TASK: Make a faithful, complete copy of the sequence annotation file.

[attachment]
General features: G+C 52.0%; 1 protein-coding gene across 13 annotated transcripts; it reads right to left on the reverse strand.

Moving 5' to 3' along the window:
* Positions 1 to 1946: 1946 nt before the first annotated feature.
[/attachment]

General features: G+C 52.0%; 1 protein-coding gene across 13 annotated transcripts; it reads right to left on the reverse strand.

Moving 5' to 3' along the window:
* Positions 1 to 1946: 1946 nt before the first annotated feature.